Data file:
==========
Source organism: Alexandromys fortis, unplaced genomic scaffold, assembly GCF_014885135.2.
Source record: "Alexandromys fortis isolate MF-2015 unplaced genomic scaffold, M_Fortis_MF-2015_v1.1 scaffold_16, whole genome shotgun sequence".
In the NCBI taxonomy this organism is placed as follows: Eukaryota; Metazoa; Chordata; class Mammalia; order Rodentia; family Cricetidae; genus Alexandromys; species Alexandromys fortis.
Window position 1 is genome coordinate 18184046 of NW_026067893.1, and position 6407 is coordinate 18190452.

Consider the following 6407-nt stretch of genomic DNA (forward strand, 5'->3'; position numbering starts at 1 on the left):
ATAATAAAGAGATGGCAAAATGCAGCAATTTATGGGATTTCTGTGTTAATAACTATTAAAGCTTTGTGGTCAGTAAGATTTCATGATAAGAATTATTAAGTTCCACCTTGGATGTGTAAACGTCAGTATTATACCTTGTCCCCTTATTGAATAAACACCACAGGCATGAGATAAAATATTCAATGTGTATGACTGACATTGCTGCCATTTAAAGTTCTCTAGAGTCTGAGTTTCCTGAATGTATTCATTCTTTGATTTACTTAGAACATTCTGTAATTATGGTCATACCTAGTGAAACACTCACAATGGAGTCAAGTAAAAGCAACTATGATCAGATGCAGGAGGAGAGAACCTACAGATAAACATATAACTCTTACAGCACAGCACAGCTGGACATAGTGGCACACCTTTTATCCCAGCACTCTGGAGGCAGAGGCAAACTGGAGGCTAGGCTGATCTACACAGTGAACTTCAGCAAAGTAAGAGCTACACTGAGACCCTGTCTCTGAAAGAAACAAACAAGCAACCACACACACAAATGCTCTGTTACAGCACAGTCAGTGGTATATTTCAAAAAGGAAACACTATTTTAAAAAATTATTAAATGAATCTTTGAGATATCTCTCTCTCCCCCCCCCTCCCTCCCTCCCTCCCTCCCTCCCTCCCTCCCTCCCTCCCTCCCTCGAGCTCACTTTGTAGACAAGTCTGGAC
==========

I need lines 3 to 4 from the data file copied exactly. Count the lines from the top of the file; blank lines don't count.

In the NCBI taxonomy this organism is placed as follows: Eukaryota; Metazoa; Chordata; class Mammalia; order Rodentia; family Cricetidae; genus Alexandromys; species Alexandromys fortis.
Window position 1 is genome coordinate 18184046 of NW_026067893.1, and position 6407 is coordinate 18190452.